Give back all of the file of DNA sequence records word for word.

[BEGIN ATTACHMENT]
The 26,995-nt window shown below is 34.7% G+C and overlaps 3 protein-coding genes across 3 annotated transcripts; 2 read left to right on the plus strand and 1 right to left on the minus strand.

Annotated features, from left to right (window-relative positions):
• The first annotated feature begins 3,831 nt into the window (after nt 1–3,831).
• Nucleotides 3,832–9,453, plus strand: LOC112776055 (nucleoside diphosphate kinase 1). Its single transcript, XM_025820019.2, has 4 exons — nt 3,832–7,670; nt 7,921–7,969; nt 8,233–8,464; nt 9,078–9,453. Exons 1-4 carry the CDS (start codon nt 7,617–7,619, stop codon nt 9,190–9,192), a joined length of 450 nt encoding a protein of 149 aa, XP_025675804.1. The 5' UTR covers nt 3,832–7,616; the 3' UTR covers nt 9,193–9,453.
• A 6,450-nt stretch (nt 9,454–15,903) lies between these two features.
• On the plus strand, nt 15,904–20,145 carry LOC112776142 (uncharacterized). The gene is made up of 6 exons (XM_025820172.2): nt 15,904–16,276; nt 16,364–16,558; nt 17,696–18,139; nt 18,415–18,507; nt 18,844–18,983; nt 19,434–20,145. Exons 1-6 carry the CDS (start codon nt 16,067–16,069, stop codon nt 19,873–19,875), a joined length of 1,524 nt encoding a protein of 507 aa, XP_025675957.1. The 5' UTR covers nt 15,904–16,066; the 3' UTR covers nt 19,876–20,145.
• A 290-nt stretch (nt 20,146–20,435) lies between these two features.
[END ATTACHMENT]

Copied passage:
The 26,995-nt window shown below is 34.7% G+C and overlaps 3 protein-coding genes across 3 annotated transcripts; 2 read left to right on the plus strand and 1 right to left on the minus strand.

Annotated features, from left to right (window-relative positions):
• The first annotated feature begins 3,831 nt into the window (after nt 1–3,831).
• Nucleotides 3,832–9,453, plus strand: LOC112776055 (nucleoside diphosphate kinase 1). Its single transcript, XM_025820019.2, has 4 exons — nt 3,832–7,670; nt 7,921–7,969; nt 8,233–8,464; nt 9,078–9,453. Exons 1-4 carry the CDS (start codon nt 7,617–7,619, stop codon nt 9,190–9,192), a joined length of 450 nt encoding a protein of 149 aa, XP_025675804.1. The 5' UTR covers nt 3,832–7,616; the 3' UTR covers nt 9,193–9,453.
• A 6,450-nt stretch (nt 9,454–15,903) lies between these two features.
• On the plus strand, nt 15,904–20,145 carry LOC112776142 (uncharacterized). The gene is made up of 6 exons (XM_025820172.2): nt 15,904–16,276; nt 16,364–16,558; nt 17,696–18,139; nt 18,415–18,507; nt 18,844–18,983; nt 19,434–20,145. Exons 1-6 carry the CDS (start codon nt 16,067–16,069, stop codon nt 19,873–19,875), a joined length of 1,524 nt encoding a protein of 507 aa, XP_025675957.1. The 5' UTR covers nt 15,904–16,066; the 3' UTR covers nt 19,876–20,145.
• A 290-nt stretch (nt 20,146–20,435) lies between these two features.